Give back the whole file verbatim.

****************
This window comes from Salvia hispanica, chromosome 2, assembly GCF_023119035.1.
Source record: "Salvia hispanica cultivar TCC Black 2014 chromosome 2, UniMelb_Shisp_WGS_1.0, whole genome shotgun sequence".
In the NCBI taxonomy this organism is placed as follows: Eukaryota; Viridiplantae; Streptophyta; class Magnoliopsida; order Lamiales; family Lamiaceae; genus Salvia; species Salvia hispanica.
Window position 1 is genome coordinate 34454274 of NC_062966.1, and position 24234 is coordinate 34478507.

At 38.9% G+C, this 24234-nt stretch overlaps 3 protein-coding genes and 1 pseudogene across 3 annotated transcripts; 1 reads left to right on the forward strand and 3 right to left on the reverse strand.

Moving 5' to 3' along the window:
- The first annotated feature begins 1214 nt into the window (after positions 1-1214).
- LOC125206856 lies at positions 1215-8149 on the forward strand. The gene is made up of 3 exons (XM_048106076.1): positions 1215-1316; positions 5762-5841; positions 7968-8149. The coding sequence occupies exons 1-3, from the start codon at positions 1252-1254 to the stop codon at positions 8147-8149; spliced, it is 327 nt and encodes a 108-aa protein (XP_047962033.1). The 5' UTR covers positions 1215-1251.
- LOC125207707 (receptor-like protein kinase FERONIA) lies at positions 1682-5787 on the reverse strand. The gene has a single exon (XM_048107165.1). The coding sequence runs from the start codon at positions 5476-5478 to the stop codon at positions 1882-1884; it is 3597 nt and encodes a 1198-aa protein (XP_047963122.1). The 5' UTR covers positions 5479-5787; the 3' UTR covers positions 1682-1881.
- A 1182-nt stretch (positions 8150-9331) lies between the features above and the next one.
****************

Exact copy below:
This window comes from Salvia hispanica, chromosome 2, assembly GCF_023119035.1.
Source record: "Salvia hispanica cultivar TCC Black 2014 chromosome 2, UniMelb_Shisp_WGS_1.0, whole genome shotgun sequence".
In the NCBI taxonomy this organism is placed as follows: Eukaryota; Viridiplantae; Streptophyta; class Magnoliopsida; order Lamiales; family Lamiaceae; genus Salvia; species Salvia hispanica.
Window position 1 is genome coordinate 34454274 of NC_062966.1, and position 24234 is coordinate 34478507.

At 38.9% G+C, this 24234-nt stretch overlaps 3 protein-coding genes and 1 pseudogene across 3 annotated transcripts; 1 reads left to right on the forward strand and 3 right to left on the reverse strand.

Moving 5' to 3' along the window:
- The first annotated feature begins 1214 nt into the window (after positions 1-1214).
- LOC125206856 lies at positions 1215-8149 on the forward strand. The gene is made up of 3 exons (XM_048106076.1): positions 1215-1316; positions 5762-5841; positions 7968-8149. The coding sequence occupies exons 1-3, from the start codon at positions 1252-1254 to the stop codon at positions 8147-8149; spliced, it is 327 nt and encodes a 108-aa protein (XP_047962033.1). The 5' UTR covers positions 1215-1251.
- LOC125207707 (receptor-like protein kinase FERONIA) lies at positions 1682-5787 on the reverse strand. The gene has a single exon (XM_048107165.1). The coding sequence runs from the start codon at positions 5476-5478 to the stop codon at positions 1882-1884; it is 3597 nt and encodes a 1198-aa protein (XP_047963122.1). The 5' UTR covers positions 5479-5787; the 3' UTR covers positions 1682-1881.
- A 1182-nt stretch (positions 8150-9331) lies between the features above and the next one.